Length: 9 hours 19 mins
Author: Drew Hayes
Narrator: Kirby Heyborne

So the journal of Fred the vampire accountant’s un-intentioned adventures continue…

I love this series, most of the main characters are so unassuming, and modest, yet they still manage to find themselves in interesting situations.


The story builds, as per usual on the previous book.  Please read by review for that here.

But essentially Fred led a rather boring life when he was alive, and then he got turned into a vampire, and complacent with his lot in life continued being the accountant, and just started making mild changes to ensure he could continue living his meek now, undead life.  These changes, such as opening his own accounting firm, as well as meeting up again with his old high school flame Krystal (who turns out to be an agent which governs para-human affairs), he ends up finding himself in a whole bunch of new and interesting adventures, for which each one he makes some new friends, placates potential foes, resolves situations and generally manages to explore more of this new para-human world around him.

Once again the book is written like a journal, and Undead and Taxes features 5 individual stories.
Although of course each one leads on/ facilitates the rest.

They are:
-An accountant in the warehouse
– In which Fred has attained his ‘Certified Public Para-human Accountant’ license and is trying to establish himself as the go-to guy in his area for para-humans that need such additional services like para-human tax advantages.  His 1st client is Richard, mayor of the Therians (were-creatures).  It just so happens that Richard is an involuntary participant in a potential leadership challenge for which Fred gets himself caught in, as he’s on premise at the time.
-An agent at the convention
– In which Fred & Krystal attend Calcu-Con, a convention for para-humans and we learn about the weapons of destiny.
-A sword in the catacombs
– In which the gang accompanies Albert which has to go to an Agent certified secure location testing for a new situation that has come up.
-A lawyer in the manor
– Where Fred is competing for a large new accounting (non para-human) contract and ends up adding a new para-human contract instead.
-A dragon in the office
– The gang attends a celebration held by the mayor of the Therians to celebrate a peaceful transition of the joining of 2 clans, but not all is right with all the guests and it falls to Fred to help solve the mystery.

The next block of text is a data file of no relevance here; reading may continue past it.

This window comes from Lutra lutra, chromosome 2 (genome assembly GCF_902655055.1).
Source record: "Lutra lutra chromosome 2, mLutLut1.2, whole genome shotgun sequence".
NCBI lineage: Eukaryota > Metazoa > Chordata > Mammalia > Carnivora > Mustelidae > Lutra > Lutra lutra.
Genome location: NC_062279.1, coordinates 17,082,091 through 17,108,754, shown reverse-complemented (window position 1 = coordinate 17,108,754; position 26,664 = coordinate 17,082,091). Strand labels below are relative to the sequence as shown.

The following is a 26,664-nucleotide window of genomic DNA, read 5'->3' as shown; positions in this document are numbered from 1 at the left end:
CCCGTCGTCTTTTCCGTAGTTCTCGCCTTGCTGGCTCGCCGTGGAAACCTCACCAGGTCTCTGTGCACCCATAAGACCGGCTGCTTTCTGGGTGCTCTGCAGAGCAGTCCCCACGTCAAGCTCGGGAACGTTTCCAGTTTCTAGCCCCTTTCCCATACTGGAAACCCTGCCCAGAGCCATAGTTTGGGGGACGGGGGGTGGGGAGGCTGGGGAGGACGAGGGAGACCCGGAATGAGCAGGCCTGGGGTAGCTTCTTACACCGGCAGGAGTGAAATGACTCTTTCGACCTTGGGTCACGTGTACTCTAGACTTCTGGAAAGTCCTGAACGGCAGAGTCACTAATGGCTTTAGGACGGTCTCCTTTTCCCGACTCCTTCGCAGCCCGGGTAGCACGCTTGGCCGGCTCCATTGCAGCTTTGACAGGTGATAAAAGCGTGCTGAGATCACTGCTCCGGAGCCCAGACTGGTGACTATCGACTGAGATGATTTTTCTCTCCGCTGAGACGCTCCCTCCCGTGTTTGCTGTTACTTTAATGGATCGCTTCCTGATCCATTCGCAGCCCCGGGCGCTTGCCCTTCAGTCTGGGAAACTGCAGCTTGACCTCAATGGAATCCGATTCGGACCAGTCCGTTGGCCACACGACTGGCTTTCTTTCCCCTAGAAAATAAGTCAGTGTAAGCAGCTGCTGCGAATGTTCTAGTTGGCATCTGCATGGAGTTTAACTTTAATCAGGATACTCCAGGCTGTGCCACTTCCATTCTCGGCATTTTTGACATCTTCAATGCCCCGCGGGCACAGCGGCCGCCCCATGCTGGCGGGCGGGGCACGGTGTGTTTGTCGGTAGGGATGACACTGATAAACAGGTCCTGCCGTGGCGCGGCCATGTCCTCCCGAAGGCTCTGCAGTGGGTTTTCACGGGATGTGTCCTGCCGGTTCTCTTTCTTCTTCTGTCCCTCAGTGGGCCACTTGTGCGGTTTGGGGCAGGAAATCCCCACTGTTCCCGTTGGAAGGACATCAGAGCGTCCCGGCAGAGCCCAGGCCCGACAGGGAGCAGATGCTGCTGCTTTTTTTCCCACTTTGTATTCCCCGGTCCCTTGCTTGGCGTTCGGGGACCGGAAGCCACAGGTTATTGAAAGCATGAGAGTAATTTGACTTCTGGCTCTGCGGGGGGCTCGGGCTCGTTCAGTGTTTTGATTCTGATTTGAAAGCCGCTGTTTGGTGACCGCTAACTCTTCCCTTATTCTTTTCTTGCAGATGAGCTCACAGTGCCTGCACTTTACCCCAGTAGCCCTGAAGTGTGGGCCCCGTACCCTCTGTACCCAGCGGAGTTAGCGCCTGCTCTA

All of these are fantastic and some of the quotes are amazing and or really funny, however I think my one complaint about this book is that while you hear the name of the titles, which helps distinguish what is what, the audible app / publisher has made 45 chapters from which none of them are marked.  It would be amazing if they could indeed mark them, and then it’d be easier to come back to re-listen whenever you want to.

Easter eggs, hidden gems?

In the chapter ‘A lawyer in the manor’, that the laws and customs that guide the para-normal world are published in plain sight in the game manual for ‘Swords, Spells & Stealth’ which is an obscure role-playing game.
The hidden gem or ‘Easter egg’, is that this is actually another one of Drew Hayes books, so it’s very interesting to see this kind of cross-over between the ‘real’ world’ which Fred the Vampire inhabits, and the game world which the characters from NPC’s live in.
Read about that book here.


The narration continues to be amazing, I feel that Kirby Heyborne does a better job with the female characters this time, or perhaps I’ve just got used to it, but either ay I’ve slipped into acceptance for the voices, and I really appreciate them. Especially the voices of Gideon (the dragon) and Fred for which I can genuinely feel his true character through the voice.

Story telling?

Also, and I forgot to mention this but Drew Hayes’ story telling is amazing.  I absolutely love it, the characters are well crafted and the world in which they live is incredibly well thought out, which often challenges the common narrative of what paranormal beings are like.  Listening to many of these books from Drew Hayes has made me really wanting to learn how to write a book.  I think to get the process just right is amazing.  And Drew Hayes seems to have so much skill in doing exactly that.


I would really recommend this book, and just as before the book ends just at the end of the 5th story, but there’s no set conclusion, which means you just want to continue exploring Fred’s world and his adventures, rather than having a normal conclusion, from which you normally rest from.

As mentioned in my review from the 1st book, after listening to that I immediately bought book 2 and 3.  If Drew Hayes was to write 7 books in this series, provided that they all lived up to the same great quality, I would buy all of them in advance to just keep listening to this amazing story.

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